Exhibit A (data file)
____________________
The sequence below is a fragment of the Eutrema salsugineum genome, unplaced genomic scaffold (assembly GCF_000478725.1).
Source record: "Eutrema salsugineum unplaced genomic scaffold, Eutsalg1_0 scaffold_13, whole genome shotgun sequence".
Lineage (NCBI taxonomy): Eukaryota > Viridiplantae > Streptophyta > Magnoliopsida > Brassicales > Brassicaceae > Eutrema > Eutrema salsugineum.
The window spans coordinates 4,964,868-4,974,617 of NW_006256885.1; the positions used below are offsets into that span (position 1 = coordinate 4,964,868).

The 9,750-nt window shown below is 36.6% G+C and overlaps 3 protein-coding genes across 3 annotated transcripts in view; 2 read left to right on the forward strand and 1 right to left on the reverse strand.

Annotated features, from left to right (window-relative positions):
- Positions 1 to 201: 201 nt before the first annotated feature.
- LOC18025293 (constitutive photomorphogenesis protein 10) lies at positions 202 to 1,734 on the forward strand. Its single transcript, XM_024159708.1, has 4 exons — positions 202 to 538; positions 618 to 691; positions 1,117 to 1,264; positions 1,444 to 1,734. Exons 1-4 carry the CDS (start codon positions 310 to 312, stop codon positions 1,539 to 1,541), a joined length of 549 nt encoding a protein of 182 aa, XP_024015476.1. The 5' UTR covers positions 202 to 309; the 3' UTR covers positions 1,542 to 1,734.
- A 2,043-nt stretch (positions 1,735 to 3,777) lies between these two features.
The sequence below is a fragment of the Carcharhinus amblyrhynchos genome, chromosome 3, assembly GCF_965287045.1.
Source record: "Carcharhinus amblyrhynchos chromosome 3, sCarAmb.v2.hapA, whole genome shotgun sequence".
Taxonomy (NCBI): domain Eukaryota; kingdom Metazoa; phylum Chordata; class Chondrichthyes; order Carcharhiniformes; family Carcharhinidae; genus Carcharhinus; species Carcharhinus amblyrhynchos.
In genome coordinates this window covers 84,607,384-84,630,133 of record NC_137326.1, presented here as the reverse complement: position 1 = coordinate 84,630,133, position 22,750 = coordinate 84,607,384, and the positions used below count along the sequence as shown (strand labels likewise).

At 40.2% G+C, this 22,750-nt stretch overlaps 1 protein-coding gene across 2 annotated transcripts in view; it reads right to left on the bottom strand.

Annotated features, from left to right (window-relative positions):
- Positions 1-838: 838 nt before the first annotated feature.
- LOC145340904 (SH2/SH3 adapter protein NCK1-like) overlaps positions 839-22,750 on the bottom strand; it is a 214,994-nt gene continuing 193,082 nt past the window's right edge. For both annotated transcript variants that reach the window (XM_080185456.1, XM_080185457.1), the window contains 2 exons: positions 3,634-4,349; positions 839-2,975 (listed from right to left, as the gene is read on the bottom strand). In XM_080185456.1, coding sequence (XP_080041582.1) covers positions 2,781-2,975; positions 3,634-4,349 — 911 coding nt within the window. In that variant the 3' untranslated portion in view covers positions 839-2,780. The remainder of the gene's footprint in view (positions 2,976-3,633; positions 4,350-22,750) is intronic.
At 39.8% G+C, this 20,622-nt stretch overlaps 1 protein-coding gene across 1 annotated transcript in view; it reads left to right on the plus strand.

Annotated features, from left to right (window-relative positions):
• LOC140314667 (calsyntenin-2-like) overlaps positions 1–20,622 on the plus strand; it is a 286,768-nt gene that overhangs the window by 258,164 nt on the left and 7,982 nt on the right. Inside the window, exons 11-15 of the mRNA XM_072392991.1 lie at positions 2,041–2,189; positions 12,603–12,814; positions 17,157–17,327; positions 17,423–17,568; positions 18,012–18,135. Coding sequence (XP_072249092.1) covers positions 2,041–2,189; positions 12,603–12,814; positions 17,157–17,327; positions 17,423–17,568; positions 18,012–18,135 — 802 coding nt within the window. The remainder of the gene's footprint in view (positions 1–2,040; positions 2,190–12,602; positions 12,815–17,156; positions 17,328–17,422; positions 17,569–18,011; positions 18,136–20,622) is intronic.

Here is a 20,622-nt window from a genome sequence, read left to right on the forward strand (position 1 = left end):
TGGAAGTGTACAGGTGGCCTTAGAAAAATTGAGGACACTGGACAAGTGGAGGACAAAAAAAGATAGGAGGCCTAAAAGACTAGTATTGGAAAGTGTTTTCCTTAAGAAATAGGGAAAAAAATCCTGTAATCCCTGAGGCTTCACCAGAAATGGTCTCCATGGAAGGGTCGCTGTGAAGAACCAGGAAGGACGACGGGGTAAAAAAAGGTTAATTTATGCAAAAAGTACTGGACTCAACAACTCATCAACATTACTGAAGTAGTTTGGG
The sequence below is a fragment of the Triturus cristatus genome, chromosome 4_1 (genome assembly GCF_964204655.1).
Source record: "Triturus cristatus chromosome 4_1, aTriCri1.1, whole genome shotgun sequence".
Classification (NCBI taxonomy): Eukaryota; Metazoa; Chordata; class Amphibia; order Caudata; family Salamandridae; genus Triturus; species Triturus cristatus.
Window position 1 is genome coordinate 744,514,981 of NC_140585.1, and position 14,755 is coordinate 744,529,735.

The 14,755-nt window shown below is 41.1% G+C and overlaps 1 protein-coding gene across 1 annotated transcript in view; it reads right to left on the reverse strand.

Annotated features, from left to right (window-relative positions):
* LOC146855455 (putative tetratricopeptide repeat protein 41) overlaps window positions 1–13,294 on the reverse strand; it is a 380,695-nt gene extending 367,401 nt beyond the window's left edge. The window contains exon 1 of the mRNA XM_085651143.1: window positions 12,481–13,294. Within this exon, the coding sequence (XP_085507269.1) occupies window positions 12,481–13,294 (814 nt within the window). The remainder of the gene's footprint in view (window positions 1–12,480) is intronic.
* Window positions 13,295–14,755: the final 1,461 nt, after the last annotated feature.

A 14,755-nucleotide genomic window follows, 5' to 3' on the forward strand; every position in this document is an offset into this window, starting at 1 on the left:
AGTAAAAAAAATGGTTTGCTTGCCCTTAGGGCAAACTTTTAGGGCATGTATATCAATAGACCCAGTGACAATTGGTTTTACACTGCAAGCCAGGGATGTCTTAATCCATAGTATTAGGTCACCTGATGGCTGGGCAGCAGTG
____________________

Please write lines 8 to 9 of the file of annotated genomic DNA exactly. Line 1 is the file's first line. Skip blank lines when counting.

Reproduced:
- LOC18025293 (constitutive photomorphogenesis protein 10) lies at positions 202 to 1,734 on the forward strand. Its single transcript, XM_024159708.1, has 4 exons — positions 202 to 538; positions 618 to 691; positions 1,117 to 1,264; positions 1,444 to 1,734. Exons 1-4 carry the CDS (start codon positions 310 to 312, stop codon positions 1,539 to 1,541), a joined length of 549 nt encoding a protein of 182 aa, XP_024015476.1. The 5' UTR covers positions 202 to 309; the 3' UTR covers positions 1,542 to 1,734.
- A 2,043-nt stretch (positions 1,735 to 3,777) lies between these two features.